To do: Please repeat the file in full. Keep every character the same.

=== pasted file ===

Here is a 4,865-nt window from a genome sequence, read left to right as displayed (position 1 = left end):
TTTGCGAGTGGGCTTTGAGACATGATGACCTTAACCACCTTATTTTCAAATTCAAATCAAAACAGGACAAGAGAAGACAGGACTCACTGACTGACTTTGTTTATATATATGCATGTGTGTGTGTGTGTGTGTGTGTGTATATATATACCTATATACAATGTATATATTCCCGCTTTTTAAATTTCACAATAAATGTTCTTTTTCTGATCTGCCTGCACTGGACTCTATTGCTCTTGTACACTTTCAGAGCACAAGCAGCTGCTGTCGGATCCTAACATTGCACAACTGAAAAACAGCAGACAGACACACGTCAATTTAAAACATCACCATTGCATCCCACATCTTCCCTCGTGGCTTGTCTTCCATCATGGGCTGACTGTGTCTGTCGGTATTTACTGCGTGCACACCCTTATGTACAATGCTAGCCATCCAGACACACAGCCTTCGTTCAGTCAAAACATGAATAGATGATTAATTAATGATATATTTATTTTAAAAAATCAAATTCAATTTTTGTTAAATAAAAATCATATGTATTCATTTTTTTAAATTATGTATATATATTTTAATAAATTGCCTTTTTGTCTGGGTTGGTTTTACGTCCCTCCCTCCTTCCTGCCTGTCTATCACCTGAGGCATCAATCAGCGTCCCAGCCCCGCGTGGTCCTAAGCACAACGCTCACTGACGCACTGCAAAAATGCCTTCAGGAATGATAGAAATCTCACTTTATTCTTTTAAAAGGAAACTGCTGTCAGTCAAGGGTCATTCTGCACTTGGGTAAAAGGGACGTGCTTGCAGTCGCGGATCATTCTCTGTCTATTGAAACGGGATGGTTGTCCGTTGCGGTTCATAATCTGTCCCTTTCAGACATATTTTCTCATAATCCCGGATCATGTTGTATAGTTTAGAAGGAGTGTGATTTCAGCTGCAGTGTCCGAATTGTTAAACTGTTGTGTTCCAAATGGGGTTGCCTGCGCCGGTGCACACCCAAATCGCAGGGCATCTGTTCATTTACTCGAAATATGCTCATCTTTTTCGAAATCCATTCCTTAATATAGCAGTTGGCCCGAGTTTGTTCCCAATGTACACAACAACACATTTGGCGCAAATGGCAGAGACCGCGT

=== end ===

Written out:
Here is a 4,865-nt window from a genome sequence, read left to right as displayed (position 1 = left end):
TTTGCGAGTGGGCTTTGAGACATGATGACCTTAACCACCTTATTTTCAAATTCAAATCAAAACAGGACAAGAGAAGACAGGACTCACTGACTGACTTTGTTTATATATATGCATGTGTGTGTGTGTGTGTGTGTGTGTATATATATACCTATATACAATGTATATATTCCCGCTTTTTAAATTTCACAATAAATGTTCTTTTTCTGATCTGCCTGCACTGGACTCTATTGCTCTTGTACACTTTCAGAGCACAAGCAGCTGCTGTCGGATCCTAACATTGCACAACTGAAAAACAGCAGACAGACACACGTCAATTTAAAACATCACCATTGCATCCCACATCTTCCCTCGTGGCTTGTCTTCCATCATGGGCTGACTGTGTCTGTCGGTATTTACTGCGTGCACACCCTTATGTACAATGCTAGCCATCCAGACACACAGCCTTCGTTCAGTCAAAACATGAATAGATGATTAATTAATGATATATTTATTTTAAAAAATCAAATTCAATTTTTGTTAAATAAAAATCATATGTATTCATTTTTTTAAATTATGTATATATATTTTAATAAATTGCCTTTTTGTCTGGGTTGGTTTTACGTCCCTCCCTCCTTCCTGCCTGTCTATCACCTGAGGCATCAATCAGCGTCCCAGCCCCGCGTGGTCCTAAGCACAACGCTCACTGACGCACTGCAAAAATGCCTTCAGGAATGATAGAAATCTCACTTTATTCTTTTAAAAGGAAACTGCTGTCAGTCAAGGGTCATTCTGCACTTGGGTAAAAGGGACGTGCTTGCAGTCGCGGATCATTCTCTGTCTATTGAAACGGGATGGTTGTCCGTTGCGGTTCATAATCTGTCCCTTTCAGACATATTTTCTCATAATCCCGGATCATGTTGTATAGTTTAGAAGGAGTGTGATTTCAGCTGCAGTGTCCGAATTGTTAAACTGTTGTGTTCCAAATGGGGTTGCCTGCGCCGGTGCACACCCAAATCGCAGGGCATCTGTTCATTTACTCGAAATATGCTCATCTTTTTCGAAATCCATTCCTTAATATAGCAGTTGGCCCGAGTTTGTTCCCAATGTACACAACAACACATTTGGCGCAAATGGCAGAGACCGCGT